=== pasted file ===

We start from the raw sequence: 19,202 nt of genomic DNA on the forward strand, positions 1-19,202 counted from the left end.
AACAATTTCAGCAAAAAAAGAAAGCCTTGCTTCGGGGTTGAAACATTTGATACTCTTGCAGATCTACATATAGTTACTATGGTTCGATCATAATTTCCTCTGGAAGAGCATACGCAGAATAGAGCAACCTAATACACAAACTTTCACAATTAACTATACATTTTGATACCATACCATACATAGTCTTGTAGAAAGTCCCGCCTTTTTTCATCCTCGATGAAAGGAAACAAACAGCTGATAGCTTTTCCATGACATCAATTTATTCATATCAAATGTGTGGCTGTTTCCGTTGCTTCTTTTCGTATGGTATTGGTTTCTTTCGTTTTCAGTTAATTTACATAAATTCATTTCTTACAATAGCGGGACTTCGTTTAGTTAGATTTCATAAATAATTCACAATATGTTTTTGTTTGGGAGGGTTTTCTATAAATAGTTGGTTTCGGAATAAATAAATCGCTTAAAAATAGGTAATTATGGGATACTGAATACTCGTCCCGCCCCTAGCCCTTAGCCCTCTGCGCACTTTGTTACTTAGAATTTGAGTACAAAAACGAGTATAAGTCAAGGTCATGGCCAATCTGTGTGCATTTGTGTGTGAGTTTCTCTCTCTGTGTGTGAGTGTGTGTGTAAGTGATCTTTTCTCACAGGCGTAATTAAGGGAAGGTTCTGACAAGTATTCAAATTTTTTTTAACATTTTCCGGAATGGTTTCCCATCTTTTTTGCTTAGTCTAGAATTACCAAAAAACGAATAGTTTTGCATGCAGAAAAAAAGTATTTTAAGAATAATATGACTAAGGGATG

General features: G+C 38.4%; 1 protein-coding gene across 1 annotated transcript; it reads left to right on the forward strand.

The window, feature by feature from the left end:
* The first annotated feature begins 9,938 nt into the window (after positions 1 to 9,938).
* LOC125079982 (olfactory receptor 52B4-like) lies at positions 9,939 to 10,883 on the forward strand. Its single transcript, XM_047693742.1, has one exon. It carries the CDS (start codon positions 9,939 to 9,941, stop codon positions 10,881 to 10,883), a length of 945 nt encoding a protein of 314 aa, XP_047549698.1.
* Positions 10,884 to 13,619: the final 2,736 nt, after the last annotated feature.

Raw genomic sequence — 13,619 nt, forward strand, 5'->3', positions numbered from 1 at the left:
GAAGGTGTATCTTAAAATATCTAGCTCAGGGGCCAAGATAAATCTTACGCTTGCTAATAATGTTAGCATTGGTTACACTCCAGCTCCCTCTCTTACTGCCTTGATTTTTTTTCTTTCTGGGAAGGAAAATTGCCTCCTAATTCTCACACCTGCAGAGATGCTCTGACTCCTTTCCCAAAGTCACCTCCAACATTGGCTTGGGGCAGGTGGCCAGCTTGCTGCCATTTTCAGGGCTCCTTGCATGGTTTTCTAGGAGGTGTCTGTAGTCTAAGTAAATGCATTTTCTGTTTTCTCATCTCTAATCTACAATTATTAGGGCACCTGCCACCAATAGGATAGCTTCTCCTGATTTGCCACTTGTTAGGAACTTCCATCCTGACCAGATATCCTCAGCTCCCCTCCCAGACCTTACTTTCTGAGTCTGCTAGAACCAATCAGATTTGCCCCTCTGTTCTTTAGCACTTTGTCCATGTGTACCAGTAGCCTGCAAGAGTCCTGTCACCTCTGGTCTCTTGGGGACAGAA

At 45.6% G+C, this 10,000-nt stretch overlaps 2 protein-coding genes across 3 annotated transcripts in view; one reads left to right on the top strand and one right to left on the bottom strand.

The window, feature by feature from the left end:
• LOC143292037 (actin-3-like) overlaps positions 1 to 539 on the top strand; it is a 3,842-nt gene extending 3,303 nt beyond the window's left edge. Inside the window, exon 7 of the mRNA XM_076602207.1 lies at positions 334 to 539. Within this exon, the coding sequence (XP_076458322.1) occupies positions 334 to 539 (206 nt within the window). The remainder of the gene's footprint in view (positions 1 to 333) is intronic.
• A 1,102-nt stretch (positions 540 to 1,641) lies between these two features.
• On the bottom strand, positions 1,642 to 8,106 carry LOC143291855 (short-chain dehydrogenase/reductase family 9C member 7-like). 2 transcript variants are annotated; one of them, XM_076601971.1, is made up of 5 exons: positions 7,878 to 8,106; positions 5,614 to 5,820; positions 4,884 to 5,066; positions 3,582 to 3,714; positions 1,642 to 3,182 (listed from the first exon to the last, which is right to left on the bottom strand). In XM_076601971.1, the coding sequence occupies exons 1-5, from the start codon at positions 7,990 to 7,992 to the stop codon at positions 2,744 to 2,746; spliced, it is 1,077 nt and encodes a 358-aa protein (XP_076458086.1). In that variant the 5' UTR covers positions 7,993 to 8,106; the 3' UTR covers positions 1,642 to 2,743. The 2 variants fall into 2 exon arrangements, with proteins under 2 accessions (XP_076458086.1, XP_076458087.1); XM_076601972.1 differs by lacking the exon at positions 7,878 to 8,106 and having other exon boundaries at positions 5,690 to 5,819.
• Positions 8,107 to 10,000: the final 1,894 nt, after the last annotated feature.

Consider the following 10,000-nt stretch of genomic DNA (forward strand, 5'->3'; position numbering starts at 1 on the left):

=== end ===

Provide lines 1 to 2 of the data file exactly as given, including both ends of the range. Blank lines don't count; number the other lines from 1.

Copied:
We start from the raw sequence: 19,202 nt of genomic DNA on the forward strand, positions 1-19,202 counted from the left end.
AACAATTTCAGCAAAAAAAGAAAGCCTTGCTTCGGGGTTGAAACATTTGATACTCTTGCAGATCTACATATAGTTACTATGGTTCGATCATAATTTCCTCTGGAAGAGCATACGCAGAATAGAGCAACCTAATACACAAACTTTCACAATTAACTATACATTTTGATACCATACCATACATAGTCTTGTAGAAAGTCCCGCCTTTTTTCATCCTCGATGAAAGGAAACAAACAGCTGATAGCTTTTCCATGACATCAATTTATTCATATCAAATGTGTGGCTGTTTCCGTTGCTTCTTTTCGTATGGTATTGGTTTCTTTCGTTTTCAGTTAATTTACATAAATTCATTTCTTACAATAGCGGGACTTCGTTTAGTTAGATTTCATAAATAATTCACAATATGTTTTTGTTTGGGAGGGTTTTCTATAAATAGTTGGTTTCGGAATAAATAAATCGCTTAAAAATAGGTAATTATGGGATACTGAATACTCGTCCCGCCCCTAGCCCTTAGCCCTCTGCGCACTTTGTTACTTAGAATTTGAGTACAAAAACGAGTATAAGTCAAGGTCATGGCCAATCTGTGTGCATTTGTGTGTGAGTTTCTCTCTCTGTGTGTGAGTGTGTGTGTAAGTGATCTTTTCTCACAGGCGTAATTAAGGGAAGGTTCTGACAAGTATTCAAATTTTTTTTAACATTTTCCGGAATGGTTTCCCATCTTTTTTGCTTAGTCTAGAATTACCAAAAAACGAATAGTTTTGCATGCAGAAAAAAAGTATTTTAAGAATAATATGACTAAGGGATG